Is Al Sharpton president of the United States? Or just attorney general?
I ask because it’s not clear where the rabble-rousing rev’s agenda ends and White House policy begins. These days, they are one and the same.
President Obama erased the final distinction Friday by describing the Florida shooting case exclusively in racial terms. Obama’s headline-grabbing statement that “Trayvon Martin could have been me” and his attempt to justify black anger were straight out of Sharpton’s playbook.
If the president felt the need to say something about race duty required him to emphasize the facts instead of endorsing racial manipulation.
Don’t get me wrong — a personal speech on race from the first black president could be a game-changer in the right context. But this one suffered a fatal flaw — it ignored the fact that race played absolutely no role in the trial, including in lawyer statements, the evidence, testimony and the jury’s unanimous verdict of not guilty. Even the FBI found no evidence of racism by defendant George Zimmerman.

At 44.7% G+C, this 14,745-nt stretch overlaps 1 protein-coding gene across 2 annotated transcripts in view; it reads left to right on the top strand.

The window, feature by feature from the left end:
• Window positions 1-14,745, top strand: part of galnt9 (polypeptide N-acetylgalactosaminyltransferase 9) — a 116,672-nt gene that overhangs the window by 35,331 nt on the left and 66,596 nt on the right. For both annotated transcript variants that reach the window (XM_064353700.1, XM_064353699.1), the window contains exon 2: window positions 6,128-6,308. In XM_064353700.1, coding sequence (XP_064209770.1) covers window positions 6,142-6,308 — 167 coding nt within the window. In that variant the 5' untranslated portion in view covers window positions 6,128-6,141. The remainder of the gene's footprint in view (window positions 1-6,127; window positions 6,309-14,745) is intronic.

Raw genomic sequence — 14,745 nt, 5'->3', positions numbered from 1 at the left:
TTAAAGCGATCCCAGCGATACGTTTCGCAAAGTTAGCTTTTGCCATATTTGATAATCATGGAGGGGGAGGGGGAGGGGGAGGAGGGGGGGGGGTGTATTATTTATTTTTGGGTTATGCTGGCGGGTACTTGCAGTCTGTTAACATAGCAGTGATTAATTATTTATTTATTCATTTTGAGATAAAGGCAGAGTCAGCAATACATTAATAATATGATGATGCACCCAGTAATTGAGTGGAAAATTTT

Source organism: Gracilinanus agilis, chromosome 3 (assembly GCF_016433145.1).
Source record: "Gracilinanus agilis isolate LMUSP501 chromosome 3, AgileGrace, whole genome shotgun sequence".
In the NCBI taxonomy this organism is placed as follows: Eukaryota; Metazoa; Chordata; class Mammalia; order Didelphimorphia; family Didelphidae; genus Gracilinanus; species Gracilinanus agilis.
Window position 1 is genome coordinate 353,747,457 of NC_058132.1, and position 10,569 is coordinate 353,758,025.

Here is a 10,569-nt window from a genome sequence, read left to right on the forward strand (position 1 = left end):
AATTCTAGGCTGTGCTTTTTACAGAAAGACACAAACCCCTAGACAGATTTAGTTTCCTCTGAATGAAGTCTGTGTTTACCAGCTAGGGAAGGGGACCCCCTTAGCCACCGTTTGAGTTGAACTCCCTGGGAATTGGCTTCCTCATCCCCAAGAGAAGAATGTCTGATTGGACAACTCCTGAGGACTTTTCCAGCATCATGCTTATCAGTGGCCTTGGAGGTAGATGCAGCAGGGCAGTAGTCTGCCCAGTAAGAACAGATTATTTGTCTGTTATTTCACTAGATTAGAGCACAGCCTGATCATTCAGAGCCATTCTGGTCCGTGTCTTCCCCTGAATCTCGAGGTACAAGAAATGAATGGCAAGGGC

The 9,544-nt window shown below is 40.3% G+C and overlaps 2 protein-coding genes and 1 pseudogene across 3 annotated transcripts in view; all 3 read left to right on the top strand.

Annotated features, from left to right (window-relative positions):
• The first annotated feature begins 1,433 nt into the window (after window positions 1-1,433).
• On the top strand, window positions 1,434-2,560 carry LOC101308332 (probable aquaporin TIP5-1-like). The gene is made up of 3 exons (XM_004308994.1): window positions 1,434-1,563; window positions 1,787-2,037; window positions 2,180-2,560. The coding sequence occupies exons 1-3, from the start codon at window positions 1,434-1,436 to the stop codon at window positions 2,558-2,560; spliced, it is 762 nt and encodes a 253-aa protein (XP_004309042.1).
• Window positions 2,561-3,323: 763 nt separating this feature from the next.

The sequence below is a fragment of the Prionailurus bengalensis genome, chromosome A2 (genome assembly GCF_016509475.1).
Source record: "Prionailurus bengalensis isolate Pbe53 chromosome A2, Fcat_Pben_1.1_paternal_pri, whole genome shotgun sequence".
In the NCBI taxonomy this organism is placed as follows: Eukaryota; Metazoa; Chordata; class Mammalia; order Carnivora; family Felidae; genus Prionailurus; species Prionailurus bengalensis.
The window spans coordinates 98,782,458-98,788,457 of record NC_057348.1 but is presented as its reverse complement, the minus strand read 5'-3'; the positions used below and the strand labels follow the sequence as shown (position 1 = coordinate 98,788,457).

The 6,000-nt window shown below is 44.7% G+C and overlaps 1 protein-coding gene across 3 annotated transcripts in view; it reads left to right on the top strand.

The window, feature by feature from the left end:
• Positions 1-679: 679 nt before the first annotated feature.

If Obama felt the need to say something, duty required him to emphasize the facts instead of endorsing racial manipulation. Sadly, though, his remarks follow a recent pattern where he and Sharpton sing from the same page. Both distorted the case to paint a broad picture of blacks as victims of white racism and ignored Zimmerman’s half-Latino family.
To continue reading Michael Goodwin's column in the New York Post, click here.
Michael Goodwin is a Fox News contributor and New York Post columnist.